New York Theatre Workshop's raw space could be the envy of any nightclub owner or movie star-cum-restauranteur in the city. The company also happens to make fantastic use of it in its current production of An Iliad, directed by Lisa Petereson, leaving it unadorned, except for a few simple props such as table, chair, some stage lights, lined up like tin soldiers stage right, and an iron staircase stage left. The time is now, or perhaps it isn't; perhaps there is no time.
Such is the mood when the play's only character, the Poet, walks on stage. Don't expect an ancient toga draped across his shoulder; he isn't the glorious Homer, but someone vaguely like him. A weary traveler, with a bottle of strong stuff in his suitcase, and the gift of gab to chase away boredom. His background story is one of the goriest epics in the Western canon. Set during the 10-year siege of the ancient city of Troy by the Greeks, it tells of fearsome warriors, petty squabbles, and valorous slaughter. And then there are the gods, who interfere and sometimes switch sides.
The Poet starts by speaking in ancient Greek, reminisces about singing verses in the Gaul, then skips to present-day bars: "So much easier to talk about these horrors in a bar." He's a performer, in a tragic mask, but he also embodies a more modest persona: a present-day interpreter of ancient customs and rites. Denis O'Hare, in the title role, and Peterson have chosen to emphasize the original text's wondrous energy and strangeness, by mixing its elements, in Robert Fagles's translation, with contemporary passages that they themselves have scripted, as a result of improvisation. The end product is a meditation—a riffing, if you like—on The Iliad. The Poet emerges as a shaman. Considering the brutal material he must recite, his sense of urgency is astounding; I suspect because O'Hare and Peterson believe that the ancient epic has great currency today.
So why The Iliad? The short answer would be: It's about the war. But imposing current-day political resonance on classical texts doesn't itself make for good theater. Luckily, in the case of An Iliad, the play is mostly unmarred by didacticism. As a spectacle, it is rich and varied. With one actor playing all male and female parts, we must be quickly keyed in to the foreign world, teeming with characters and settings. This is achieved by O'Hare carefully differentiating his poses and gestures, modulating his voice, and occasionally by the changes in lighting.
The Poet's attitude to his own material is dialogic: He catches himself striking poses. In one, he describes how Achilles throws his scepter to the ground, smashing it to pieces, but quickly corrects his fancy, "not really, but—Furious!" The Poet's love for words makes him hyperbolic. We should not begrudge him; in O'Hare's rendition there's much to treasure. He delivers Paris, the loveable arch-villain who kidnapped beautiful Helen, and so is said to have caused the war, in the first place, as a reality show or pop-music celebrity: "Everyone always wants to hear more about Paris. 'Paris! Paris! Tell us more about Paris!'" the Poet comments testily, as if imitating hysterical fans. And yet, O'Hare and Peterson aren't after mere parody. There's plenty of jest in undercutting the grandeur of the original—but in the battle and the slaying scenes, the game turns murderously serious. O'Hare's dramatic gifts are prodigious: He brilliantly portrays a soldier's bravery and righteousness slipping into madness; he's a victor, monstrously pumped on death, but also the victim, struck down, begging not for life but for a dignified death. The enjoyment lies in watching O'Hare slip on his dramatic personae, as if they were second skin, rarely missing a beat.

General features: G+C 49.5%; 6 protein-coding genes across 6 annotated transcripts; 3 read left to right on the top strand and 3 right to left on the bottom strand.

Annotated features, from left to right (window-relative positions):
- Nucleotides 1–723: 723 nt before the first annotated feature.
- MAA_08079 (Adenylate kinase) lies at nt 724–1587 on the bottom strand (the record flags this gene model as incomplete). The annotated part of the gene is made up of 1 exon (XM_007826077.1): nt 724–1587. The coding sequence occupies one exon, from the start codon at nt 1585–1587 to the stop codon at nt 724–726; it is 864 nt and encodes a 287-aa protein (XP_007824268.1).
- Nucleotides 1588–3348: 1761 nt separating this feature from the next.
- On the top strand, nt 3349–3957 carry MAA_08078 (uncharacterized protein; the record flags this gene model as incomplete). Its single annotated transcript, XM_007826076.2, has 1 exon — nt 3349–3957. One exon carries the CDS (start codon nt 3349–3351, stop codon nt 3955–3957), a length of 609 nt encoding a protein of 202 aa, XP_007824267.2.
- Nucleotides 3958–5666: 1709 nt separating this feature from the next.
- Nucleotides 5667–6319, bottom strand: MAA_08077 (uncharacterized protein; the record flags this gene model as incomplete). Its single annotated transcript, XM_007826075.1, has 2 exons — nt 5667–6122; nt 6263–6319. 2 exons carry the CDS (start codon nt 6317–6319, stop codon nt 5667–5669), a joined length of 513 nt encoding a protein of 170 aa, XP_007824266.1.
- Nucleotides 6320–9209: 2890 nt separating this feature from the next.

At times, the Poet's words fail him; he's left staring out helplessly into the audience. At other times, we might wish they did, as when he delivers a flawless litany of wars, from the ancient ones to today: "Iraq," rings out the refrain, "Iraq…Iraq." The Poet who lives too long, the play suggests, disavows hope.
A brief reprieve comes when Achilles, "addicted to rage—as so many of us are, really, when it comes right down to it…makes it disappear." We are told that, on the night when slain soldier Hector was buried:
…the sentries guarding the walls of Troy slept, and all of the Trojan civilians slept, and all of the Trojan soldiers slept. And in the countryside, the farmers and the shepherds and the animals slept, and in the Greek ships the slaves and the oarsmen slept, and even, way up on Olympus, Zeus lay his head on Hera's shoulder, and even the gods fell asleep...
All sleep, as equals; the night makes no distinctions between the Greeks and the Trojans. This seems to be the overriding sentiment for which An Iliad strives, pleading for both the victors and the vanquished to be remembered and honored, and for their essential humanity to be recognized. In the context of the national debate over the parochialism of the Americans' concern for our wounded, our dead, An Iliad seems indeed like an essential viewing. It doesn't achieve the perfect balance (the modern poet, after all, recites mainly the stories of American soldiers, our "boys"), but by choosing to work with the ancient text, it suggests a looking beyond the politics of today to the myth-making of tomorrow, when the anguish and terror may be expressed with greater, poetic distance. It reminds us to tally losses on both sides—because in this great Trojan War, we are all lost.
An Iliad runs through March 25 at New York Theatre Workshop.